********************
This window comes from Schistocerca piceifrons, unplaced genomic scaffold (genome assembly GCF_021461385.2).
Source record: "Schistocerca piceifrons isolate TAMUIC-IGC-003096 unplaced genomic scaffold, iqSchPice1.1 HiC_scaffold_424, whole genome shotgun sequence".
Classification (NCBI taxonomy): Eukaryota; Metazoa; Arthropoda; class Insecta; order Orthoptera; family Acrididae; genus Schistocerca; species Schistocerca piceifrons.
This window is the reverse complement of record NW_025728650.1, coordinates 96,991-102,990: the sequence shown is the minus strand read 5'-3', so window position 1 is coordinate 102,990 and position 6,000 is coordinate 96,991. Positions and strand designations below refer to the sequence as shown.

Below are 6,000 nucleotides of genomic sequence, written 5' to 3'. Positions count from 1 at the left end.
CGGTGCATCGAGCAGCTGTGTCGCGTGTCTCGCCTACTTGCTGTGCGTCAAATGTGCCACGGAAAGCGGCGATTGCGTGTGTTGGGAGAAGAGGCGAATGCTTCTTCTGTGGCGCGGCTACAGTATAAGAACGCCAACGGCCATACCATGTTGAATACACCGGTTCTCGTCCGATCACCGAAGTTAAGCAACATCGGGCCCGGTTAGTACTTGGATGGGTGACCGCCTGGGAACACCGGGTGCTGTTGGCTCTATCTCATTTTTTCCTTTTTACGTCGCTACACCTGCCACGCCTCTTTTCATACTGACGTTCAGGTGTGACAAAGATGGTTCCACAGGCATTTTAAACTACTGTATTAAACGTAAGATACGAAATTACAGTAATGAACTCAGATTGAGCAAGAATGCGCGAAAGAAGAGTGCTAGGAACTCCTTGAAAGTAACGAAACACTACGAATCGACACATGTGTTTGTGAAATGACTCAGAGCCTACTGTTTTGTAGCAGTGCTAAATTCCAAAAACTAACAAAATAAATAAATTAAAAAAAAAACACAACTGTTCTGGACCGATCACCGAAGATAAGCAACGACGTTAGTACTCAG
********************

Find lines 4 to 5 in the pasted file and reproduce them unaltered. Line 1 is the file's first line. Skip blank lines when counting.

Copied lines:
This window is the reverse complement of record NW_025728650.1, coordinates 96,991-102,990: the sequence shown is the minus strand read 5'-3', so window position 1 is coordinate 102,990 and position 6,000 is coordinate 96,991. Positions and strand designations below refer to the sequence as shown.

Below are 6,000 nucleotides of genomic sequence, written 5' to 3'. Positions count from 1 at the left end.